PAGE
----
Nearly everyone has an estate or some type of asset(s). The estate may include things like your home, car(s), vacation home, savings and checking accounts, investments, pension, furniture, jewelry, life insurance, personal possessions, etc. The one sure fact of life is that no matter how much your estate is worth, you will not be able to take any of it with you when you pass from this life. But you can ensure it goes to the people or organizations you want it to. Estate planning in Florida is essential.
So, what happens to your estate when you die? Of course, if you have a will, things will take place according to your wishes. If, however, you do not have a will, that leaves the door wide open for probate. Estate planning, though, is not just all about wills. What happens if you become unable to advocate for yourself while still alive? Who will have a say in your treatment or whether you go to a nursing home if you become disabled or injured? What happens if you have young children who are now left without a parent? Who will be in charge of them?
To ensure that your loved ones are taken care of as you wish and also to guide your own treatment, it is important to start estate planning in Florida. Estate planning helps make plans for your future and the future of your loved ones. You name the organization or people you want to be the recipients of your estate after you die and how you will be looked after in case you become permanently disabled. By taking proactive steps, you make it easier for your wishes to be carried out. In general, the following should be considered in estate planning:
- Provide instructions for your personal care and management of financial affairs in the case that you become disabled or incapacitated before you die.
- If you have become disabled due to illness or injury, apply for disability income insurance to replace your standard income. Long-term care insurance will pay for your care in case of a severe injury or prolonged illness. In addition, you can name recipients for your life insurance if you die.
- If you own a business, make provisions for the transfer of your business in case you become disabled, or incapacitated.
- Name a guardian for your minor children’s inheritance and care.
- Make provisions for any family member with special needs without having him or her disqualified from any state or federal benefit.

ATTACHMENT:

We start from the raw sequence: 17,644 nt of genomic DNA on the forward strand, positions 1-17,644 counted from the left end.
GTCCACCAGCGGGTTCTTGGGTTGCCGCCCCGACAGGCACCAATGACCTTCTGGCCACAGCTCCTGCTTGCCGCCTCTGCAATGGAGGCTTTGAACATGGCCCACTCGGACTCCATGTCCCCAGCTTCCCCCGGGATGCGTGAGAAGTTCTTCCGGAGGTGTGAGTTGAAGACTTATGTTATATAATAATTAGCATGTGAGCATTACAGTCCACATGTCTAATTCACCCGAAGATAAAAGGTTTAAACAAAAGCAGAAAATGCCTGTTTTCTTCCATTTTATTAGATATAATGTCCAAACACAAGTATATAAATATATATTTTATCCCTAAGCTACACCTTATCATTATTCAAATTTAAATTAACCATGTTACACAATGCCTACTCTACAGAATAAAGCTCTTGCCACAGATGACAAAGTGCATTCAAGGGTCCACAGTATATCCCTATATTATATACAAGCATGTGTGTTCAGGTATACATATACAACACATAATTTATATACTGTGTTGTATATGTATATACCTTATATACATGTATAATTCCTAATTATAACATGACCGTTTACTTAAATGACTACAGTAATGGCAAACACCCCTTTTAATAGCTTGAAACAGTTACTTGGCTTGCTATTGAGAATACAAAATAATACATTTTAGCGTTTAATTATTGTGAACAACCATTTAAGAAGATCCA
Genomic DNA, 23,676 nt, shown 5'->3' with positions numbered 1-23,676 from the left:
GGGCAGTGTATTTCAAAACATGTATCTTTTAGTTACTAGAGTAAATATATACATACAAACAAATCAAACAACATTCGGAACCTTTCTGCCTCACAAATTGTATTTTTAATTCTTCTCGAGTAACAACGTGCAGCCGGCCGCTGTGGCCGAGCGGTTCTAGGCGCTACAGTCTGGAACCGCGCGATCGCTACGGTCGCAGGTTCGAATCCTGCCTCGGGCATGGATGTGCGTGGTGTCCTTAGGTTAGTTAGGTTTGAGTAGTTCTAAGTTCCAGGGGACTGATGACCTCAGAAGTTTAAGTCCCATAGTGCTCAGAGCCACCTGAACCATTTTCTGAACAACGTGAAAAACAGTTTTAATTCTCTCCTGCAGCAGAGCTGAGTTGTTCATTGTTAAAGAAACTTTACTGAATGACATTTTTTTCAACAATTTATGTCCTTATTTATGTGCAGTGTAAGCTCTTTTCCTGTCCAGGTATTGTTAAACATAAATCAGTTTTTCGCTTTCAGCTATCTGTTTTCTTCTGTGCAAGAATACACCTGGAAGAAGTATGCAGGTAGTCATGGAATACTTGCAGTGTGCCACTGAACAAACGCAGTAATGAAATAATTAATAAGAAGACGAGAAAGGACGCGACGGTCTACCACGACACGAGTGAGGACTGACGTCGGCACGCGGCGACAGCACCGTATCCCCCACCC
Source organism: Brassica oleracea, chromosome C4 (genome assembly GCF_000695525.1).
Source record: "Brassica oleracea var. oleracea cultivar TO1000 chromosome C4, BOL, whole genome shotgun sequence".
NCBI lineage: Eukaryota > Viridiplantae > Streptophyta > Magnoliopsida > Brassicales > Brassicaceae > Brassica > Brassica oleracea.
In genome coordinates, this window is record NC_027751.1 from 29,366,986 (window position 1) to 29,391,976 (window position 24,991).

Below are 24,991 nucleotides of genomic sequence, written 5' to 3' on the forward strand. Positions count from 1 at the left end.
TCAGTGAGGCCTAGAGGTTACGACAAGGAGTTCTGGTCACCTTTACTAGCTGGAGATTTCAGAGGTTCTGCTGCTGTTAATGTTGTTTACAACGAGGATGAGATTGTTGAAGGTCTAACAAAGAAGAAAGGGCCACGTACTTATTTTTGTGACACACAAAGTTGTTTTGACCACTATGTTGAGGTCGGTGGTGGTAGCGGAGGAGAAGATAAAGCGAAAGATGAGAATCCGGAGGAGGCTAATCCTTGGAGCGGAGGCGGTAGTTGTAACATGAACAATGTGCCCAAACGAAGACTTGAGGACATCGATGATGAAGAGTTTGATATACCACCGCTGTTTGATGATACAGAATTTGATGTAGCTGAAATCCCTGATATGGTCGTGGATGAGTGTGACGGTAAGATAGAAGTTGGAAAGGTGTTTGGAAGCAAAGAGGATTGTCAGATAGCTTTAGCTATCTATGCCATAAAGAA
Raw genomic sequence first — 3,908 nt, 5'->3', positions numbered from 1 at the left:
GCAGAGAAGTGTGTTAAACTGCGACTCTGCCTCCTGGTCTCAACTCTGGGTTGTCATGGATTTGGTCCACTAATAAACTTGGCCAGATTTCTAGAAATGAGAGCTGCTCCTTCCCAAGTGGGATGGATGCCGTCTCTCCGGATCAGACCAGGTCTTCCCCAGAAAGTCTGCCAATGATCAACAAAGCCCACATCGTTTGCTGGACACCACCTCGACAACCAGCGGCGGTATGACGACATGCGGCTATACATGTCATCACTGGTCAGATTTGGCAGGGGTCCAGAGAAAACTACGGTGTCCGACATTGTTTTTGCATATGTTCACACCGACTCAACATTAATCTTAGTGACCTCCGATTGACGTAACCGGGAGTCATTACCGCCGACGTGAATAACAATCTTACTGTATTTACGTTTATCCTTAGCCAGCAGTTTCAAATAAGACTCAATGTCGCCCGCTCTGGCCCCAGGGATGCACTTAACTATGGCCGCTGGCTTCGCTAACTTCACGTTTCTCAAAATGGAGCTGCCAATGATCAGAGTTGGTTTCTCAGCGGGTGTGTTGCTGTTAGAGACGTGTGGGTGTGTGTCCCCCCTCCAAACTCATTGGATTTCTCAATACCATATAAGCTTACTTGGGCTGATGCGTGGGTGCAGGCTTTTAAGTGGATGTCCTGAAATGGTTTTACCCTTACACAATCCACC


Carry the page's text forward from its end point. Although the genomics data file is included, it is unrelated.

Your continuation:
- Make provisions for any young member of the family who may be mentally ill or not responsible with money.
- Take steps to decrease court costs, and minimize taxes and unnecessary legal fees, which may induce creating a living trust and updating any of your beneficiary designations.
- Create a power of attorney which will delegate someone to make decisions on your behalf if you become incapacitated or die.
- Make healthcare directives in case you suddenly become ill or incapacitated. For example, you may have been seriously injured in an accident and may not want to prolong your life by being placed indefinitely on a ventilator.
- Spell out everything in detail for your beneficiaries and the court system so that nothing will be left to chance.
It is important to understand that estate planning in Florida is not a “one-time-only” practice. It is a continuing process whereby you should constantly review the provisions you have made concerning your family and financial situation over time because things can change.
Is Estate Planning Only For Seniors?
Estate planning is not only for seniors, it’s for everyone. Life is unpredictable and no one can predict how long they will live or when they will become injured or disabled. Accidents, injuries, and illnesses occur all the time to people of all ages. The answer is that by being proactive, you can control what will happen to you and your estate in the future.